Recently The Canada Revenue Agency (“CRA”) was asked to consider the tax consequences of this scenario and focused their response on some of the requirements needed to qualify the property as a principal residence.

    We know that if a property qualifies as a principal residence, an exemption can be claimed to reduce or eliminate any capital gain otherwise realized on the disposition of the property. CRA noted that one of the requirements for a property to qualify as a taxpayer’s principal residence for a taxation year is that it must be “owned” by the taxpayer. In common law jurisdictions, two forms of property ownership are recognized – legal (title and right to enforce ownership) and beneficial (use and benefit irrespective of title).

    The determination of whether beneficial ownership of the particular home in question remained with your parents or was transferred to you is, in the opinion of the CRA, a mixed question of law/fact that can only be determined after a complete review of all the facts and circumstances applicable to a particular situation.

    If your parents did retain beneficial ownership of the home and designate it as a principal residence, it will be necessary to satisfy the “ordinarily inhabited” requirement as defined in the Income Tax Act (“Act”). If your Dad’s stay at the facility could be regarded as being temporary with respect to a particular year, the CRA noted it is likely that the “ordinarily inhabited” requirement would be satisfied for that year. On the other hand, if your Dad was placed in the facility on a permanent basis, the “ordinarily inhabited” requirement would likely not be satisfied.

    The CRA made note that in the event that the capital gain arising from the sale of the property is not totally offset by a claim for the principal residence exemption, a form prescribed by the Act needs to be filed in the year of disposition to claim the principal residence exemption.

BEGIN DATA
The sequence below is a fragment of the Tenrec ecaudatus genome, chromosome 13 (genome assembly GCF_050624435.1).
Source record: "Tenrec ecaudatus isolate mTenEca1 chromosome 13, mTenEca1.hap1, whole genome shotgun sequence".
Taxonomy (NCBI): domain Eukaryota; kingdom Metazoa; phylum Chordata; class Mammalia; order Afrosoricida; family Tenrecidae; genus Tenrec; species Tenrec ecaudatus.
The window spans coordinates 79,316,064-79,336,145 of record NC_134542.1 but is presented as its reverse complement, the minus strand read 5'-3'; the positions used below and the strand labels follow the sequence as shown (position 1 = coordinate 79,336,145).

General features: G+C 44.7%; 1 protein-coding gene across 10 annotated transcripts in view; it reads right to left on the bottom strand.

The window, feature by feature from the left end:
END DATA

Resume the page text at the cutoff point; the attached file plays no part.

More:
As you can surmise, assistance from the pros should be sought before you do anything in this regard.

    Thanks for reading

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      Relief From Uncle Sam


      Written on November 13, 2014 – 8:31 am | by Corina Weigl

      Uncle Sam has given US taxpayers living in Canada some relief when it comes to holding interests in RRSPs or RRIFs.

      Prior to the October 7, 2014 IRS announcement, US income tax would be payable by a US citizen or resident alien on income accruing in an RRSP or RRIF, even if not distributed to the holder. Given these plans are deferral vehicles under Canadian tax rules, where tax is not payable in Canada until the income is distributed, the spectre of double tax existed. With the recent announcement, it’s possible for US taxpayers to obtain tax relief.

      If the US taxpayer filed Form 8891 with their US income tax return it was possible to avoid taxation on the accrued but undistributed income. However, this election was only available if Form 8891 was filed on time and complete; if not the taxpayer had to seek a private letter ruling from the IRS. Without a successful election, double tax was a real possibility. This was because you needed Canadian income taxes to be able to claim a foreign tax credit. Given the deferral available in Canada for income accruing in these plans, it was not usually the case that there were Canadian taxes to offset the US income taxes owing. As a result, the taxpayer was taxed in the US as the income was accruing but undistributed and then taxed again in Canada when later distributed.

      The new rule is an automatic deferral of tax that is accruing in RRSPs or RRIFs. Form 8891 no longer needs to be filed. However, the US taxpayer will need to disclose these tax vehicles on Form 8938 which is the disclosure required by US taxpayers of certain “Specified Foreign Financial Assets”.

      Corina Weigl